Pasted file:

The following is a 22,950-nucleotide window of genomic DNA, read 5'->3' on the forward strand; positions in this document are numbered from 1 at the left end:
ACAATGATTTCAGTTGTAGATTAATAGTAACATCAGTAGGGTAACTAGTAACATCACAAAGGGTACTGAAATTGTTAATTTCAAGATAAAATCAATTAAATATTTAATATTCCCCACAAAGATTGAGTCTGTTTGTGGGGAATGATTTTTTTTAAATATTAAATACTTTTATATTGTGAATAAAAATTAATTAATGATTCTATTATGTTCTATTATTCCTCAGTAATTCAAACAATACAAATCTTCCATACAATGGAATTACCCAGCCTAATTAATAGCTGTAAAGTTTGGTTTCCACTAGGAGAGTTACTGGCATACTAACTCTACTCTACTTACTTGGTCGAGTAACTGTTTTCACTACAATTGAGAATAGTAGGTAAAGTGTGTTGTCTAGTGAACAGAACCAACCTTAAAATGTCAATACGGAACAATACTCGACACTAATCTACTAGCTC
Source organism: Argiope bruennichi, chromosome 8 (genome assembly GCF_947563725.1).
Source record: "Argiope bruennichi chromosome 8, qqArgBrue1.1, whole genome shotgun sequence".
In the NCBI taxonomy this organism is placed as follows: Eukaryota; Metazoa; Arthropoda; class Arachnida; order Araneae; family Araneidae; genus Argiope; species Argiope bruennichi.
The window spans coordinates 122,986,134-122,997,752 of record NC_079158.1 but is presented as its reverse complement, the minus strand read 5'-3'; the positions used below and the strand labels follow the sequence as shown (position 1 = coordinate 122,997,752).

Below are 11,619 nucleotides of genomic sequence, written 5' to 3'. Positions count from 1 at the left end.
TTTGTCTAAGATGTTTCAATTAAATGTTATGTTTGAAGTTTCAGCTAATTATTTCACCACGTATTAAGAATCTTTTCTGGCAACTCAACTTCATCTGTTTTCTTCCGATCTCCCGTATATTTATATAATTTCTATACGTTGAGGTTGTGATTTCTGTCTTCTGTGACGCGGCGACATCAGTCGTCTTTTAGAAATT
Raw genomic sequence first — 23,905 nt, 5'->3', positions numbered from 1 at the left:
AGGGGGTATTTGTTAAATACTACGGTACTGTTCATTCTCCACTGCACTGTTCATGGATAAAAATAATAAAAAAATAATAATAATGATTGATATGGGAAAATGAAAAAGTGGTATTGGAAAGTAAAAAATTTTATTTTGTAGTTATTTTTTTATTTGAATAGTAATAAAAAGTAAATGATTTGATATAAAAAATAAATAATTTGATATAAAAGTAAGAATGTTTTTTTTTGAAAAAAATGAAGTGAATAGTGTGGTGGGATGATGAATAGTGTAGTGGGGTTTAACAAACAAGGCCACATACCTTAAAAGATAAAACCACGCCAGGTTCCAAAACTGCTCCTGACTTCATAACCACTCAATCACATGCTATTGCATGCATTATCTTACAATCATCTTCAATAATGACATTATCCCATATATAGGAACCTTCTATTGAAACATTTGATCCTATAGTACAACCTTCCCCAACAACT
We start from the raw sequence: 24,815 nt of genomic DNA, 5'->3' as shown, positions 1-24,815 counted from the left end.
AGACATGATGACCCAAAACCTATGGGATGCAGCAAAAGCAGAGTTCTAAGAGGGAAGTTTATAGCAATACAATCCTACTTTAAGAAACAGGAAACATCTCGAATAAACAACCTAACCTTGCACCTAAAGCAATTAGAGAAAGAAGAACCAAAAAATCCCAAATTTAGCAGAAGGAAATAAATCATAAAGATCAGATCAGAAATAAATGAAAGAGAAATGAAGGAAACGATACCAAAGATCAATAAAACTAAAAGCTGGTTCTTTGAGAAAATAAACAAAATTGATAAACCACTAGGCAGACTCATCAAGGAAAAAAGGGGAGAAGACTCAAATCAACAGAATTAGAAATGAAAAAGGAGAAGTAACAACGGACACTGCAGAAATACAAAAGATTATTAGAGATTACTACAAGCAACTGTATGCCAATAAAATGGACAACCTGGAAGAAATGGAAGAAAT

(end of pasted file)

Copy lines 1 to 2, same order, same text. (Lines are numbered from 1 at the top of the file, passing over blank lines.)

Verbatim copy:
The following is a 22,950-nucleotide window of genomic DNA, read 5'->3' on the forward strand; positions in this document are numbered from 1 at the left end:
ACAATGATTTCAGTTGTAGATTAATAGTAACATCAGTAGGGTAACTAGTAACATCACAAAGGGTACTGAAATTGTTAATTTCAAGATAAAATCAATTAAATATTTAATATTCCCCACAAAGATTGAGTCTGTTTGTGGGGAATGATTTTTTTTAAATATTAAATACTTTTATATTGTGAATAAAAATTAATTAATGATTCTATTATGTTCTATTATTCCTCAGTAATTCAAACAATACAAATCTTCCATACAATGGAATTACCCAGCCTAATTAATAGCTGTAAAGTTTGGTTTCCACTAGGAGAGTTACTGGCATACTAACTCTACTCTACTTACTTGGTCGAGTAACTGTTTTCACTACAATTGAGAATAGTAGGTAAAGTGTGTTGTCTAGTGAACAGAACCAACCTTAAAATGTCAATACGGAACAATACTCGACACTAATCTACTAGCTC